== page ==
Cracking The Bell Curve

Intelligence is very important in American society today. One’s intelligence level helps to determine a persons lot in life. The amount of intelligence that a person is capable of is conveniently summed up in a simple number, known as an IQ score. These intelligence scores are sorted and analyzed. Undoubtedly, ethnic groups are divided up and their scores are compared. With this done, people search out disparities between groups of people and then work to uncover the reason for any discrepancy in these scores. In the book, The Bell Curve, by Richard Herrnstein and Charles Murray, a 15 point discrepancy is found in favor of white Americans over African Americans IQ scores (Murray and Herrnstein 276). This disparity was the catalyst for the authors and many others to analyze IQ as it relates to ethnicity. There are two main arguments in the debate over the scores: nature and nurture. Either nature has dealt African Americans with a lower hand than white Americans, or intelligence is simply a product of environment which is not favorable for the majority of African Americans. The discrepancy in IQ scores between white and African American populations in the United States is caused mainly by environmental factors and very little by genetics.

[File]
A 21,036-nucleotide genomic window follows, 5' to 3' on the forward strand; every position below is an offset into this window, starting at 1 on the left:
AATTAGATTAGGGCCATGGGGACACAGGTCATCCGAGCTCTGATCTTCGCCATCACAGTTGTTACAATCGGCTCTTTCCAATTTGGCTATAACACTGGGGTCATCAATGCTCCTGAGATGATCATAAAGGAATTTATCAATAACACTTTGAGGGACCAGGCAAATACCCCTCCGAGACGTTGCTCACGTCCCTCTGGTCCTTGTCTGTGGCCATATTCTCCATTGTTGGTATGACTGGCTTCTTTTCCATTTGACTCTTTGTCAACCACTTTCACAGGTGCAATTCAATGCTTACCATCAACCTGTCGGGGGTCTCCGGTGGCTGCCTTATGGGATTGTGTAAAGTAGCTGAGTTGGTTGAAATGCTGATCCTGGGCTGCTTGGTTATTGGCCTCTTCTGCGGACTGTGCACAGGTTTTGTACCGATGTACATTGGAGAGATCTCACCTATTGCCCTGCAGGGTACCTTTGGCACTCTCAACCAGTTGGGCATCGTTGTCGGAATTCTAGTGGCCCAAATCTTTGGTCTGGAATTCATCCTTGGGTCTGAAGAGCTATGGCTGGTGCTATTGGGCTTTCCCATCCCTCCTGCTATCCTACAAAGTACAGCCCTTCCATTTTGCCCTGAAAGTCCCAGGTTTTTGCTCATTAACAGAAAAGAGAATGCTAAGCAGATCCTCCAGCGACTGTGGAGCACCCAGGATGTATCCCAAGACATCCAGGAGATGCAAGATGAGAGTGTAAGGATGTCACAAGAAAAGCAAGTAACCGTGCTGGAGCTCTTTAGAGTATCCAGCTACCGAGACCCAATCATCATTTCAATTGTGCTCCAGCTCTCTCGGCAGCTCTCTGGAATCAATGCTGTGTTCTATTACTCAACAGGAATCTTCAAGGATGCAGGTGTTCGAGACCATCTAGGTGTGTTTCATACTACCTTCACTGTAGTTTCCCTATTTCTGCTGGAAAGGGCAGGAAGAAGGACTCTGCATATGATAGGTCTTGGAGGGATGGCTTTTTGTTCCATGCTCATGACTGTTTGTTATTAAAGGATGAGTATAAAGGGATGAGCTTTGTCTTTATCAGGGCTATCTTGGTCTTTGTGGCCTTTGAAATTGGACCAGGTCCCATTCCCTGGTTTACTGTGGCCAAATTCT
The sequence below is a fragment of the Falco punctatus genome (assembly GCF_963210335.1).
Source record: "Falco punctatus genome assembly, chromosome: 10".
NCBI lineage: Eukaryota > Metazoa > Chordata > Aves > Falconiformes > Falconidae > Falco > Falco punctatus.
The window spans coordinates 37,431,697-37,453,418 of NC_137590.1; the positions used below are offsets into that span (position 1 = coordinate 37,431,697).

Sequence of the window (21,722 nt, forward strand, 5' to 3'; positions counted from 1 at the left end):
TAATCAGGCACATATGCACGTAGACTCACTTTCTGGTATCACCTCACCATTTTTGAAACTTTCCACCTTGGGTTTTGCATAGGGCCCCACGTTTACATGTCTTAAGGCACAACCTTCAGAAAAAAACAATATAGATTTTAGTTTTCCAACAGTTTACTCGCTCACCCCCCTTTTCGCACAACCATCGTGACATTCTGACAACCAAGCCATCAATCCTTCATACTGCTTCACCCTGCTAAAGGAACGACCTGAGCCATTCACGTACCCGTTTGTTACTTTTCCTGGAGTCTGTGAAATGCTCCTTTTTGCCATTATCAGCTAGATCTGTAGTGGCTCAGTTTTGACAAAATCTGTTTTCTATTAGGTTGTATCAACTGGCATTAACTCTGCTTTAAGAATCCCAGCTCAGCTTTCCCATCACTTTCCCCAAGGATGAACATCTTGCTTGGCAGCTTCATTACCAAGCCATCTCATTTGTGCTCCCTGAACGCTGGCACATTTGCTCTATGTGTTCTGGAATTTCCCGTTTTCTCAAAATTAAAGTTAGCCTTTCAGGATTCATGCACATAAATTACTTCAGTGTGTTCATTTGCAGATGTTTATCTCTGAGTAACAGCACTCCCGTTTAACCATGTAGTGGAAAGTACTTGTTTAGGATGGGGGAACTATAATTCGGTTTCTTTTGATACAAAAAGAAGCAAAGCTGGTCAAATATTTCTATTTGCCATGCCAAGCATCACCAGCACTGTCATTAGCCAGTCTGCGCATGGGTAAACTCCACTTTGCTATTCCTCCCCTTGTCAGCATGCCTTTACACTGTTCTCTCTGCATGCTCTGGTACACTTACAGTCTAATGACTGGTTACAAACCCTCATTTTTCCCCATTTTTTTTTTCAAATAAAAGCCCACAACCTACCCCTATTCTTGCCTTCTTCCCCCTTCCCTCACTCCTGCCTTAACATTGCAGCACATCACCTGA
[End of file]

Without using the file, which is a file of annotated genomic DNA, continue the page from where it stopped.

The title, "The Bell Curve" comes from the graphical representation of a population’s IQ scores. The range of scores forms the shape of a bell. This graph allows for comparisons of an entire population and even for subgroups within that population. The curve is built on statistical analysis of IQ scores. All the test scores are tallied, and the average score receives a 100. Statistically, other scores are assigned by deviations in the raw score. This score is not concrete, it is adjusted based on the performance of others. Generally, a score of around 140 or higher is considered to be at genius level. Consequently, a score of 60 or below could be considered as mental retardation. These numbers are subject to change with the dynamic of the population’s intelligence as a whole.